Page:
Local Governance and Traditional Authority in the Kingdom of Eswatini: The Evolving Tinkhundla Regime
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African Studies, 80:2, 249-272, DOI: 10.1080/00020184.2021.1940843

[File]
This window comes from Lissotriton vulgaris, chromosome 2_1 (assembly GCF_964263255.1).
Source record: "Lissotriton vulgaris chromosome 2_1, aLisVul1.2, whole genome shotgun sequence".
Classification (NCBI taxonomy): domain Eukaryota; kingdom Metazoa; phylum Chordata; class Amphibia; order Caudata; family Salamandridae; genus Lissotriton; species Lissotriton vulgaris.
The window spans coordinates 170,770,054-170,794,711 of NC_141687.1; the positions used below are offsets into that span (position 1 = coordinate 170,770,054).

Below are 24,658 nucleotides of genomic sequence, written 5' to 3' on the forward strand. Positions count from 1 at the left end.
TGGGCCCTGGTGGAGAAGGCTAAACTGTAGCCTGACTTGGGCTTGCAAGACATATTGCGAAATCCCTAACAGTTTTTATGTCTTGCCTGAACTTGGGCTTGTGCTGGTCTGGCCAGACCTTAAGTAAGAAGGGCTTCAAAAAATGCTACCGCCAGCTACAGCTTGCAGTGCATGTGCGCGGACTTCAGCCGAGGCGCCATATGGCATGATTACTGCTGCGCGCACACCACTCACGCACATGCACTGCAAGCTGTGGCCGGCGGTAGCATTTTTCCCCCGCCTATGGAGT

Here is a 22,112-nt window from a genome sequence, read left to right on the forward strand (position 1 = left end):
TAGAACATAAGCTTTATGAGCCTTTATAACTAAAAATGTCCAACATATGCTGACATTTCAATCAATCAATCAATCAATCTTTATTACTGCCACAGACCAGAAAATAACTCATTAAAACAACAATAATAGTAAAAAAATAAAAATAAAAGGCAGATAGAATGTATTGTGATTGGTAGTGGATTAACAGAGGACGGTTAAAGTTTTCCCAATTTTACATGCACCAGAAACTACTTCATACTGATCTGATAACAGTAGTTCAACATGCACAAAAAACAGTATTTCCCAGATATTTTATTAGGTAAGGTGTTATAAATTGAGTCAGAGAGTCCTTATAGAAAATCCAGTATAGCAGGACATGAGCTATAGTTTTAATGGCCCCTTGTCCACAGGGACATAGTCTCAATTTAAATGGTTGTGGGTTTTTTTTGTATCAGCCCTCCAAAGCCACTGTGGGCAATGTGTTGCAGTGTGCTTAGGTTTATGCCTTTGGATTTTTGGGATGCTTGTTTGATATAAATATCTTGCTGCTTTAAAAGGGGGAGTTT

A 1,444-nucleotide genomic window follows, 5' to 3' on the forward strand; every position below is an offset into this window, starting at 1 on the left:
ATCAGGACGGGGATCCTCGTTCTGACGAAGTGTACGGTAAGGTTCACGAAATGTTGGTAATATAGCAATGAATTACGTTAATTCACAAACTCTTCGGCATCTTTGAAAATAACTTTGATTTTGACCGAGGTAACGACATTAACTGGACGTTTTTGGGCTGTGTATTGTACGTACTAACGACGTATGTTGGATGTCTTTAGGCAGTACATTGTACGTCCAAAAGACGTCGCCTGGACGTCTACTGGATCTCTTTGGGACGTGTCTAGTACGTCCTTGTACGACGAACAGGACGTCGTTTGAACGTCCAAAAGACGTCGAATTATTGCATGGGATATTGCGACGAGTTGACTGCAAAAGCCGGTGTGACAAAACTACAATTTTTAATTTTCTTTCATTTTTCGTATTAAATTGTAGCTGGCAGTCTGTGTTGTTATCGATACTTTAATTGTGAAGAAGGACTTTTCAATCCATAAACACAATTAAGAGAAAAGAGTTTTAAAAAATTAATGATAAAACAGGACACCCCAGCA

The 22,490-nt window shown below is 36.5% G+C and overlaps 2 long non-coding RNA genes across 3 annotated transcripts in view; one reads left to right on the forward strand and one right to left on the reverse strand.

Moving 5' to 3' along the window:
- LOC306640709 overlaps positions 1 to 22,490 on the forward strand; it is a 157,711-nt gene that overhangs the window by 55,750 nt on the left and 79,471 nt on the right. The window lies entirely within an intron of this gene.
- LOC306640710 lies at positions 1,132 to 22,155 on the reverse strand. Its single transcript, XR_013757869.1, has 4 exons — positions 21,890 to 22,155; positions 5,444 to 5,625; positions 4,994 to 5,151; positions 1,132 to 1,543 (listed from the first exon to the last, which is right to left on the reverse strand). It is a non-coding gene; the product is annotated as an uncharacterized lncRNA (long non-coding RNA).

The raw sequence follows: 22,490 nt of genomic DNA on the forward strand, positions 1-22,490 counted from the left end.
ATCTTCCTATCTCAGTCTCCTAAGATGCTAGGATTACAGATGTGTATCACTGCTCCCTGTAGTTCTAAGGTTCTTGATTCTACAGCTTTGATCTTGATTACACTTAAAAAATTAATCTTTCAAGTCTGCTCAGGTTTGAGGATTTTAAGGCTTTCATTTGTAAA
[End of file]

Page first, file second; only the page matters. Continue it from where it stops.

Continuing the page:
Landmark constitutional and local government reforms have reshaped local governance in the Kingdom of Eswatini, formerly the Kingdom of Swaziland, since the promulgation of the first post-independence constitution in 2005. After more than 30 years of suspended constitutional rule under the leadership of the Ngwenyama (the Lion) and King governed by the Swazi system of traditional authority, a critical step has been taken to define and regulate the dual system of authority, constituted of administrative local government and traditional leaders. However, the legacy of the long-established bifurcated system of local governance has proven challenging to overcome. This article presents a view of the Kingdom of Eswatini from the perspective of local administration, which at present maintains two systems of governance – urban local government and the tinkhundla (traditional authority systems that operate the length and breadth of the country, including in urban areas). In the face of urbanisation, the administrative state has developed and modified its approach to urban management and engagement with traditional authorities over time. Drawing on a case study of the Mbabane upgrading and finance project, launched in 2005 and aimed at creating a ‘city without slums’, this paper analyses how local authorities in Eswatini responded to the imperative to engage with traditional authorities in the wake of unsuccessful and sustained efforts to bypass their influence. Three different strategies were adopted by the urban local authorities to effectively govern urban areas and manage the influence of traditional authorities. These shifting strategies reflect the evolving policy agenda at the urban scale in Eswatini and the limitations of a rigid bifurcated system in contemporary Swazi cities.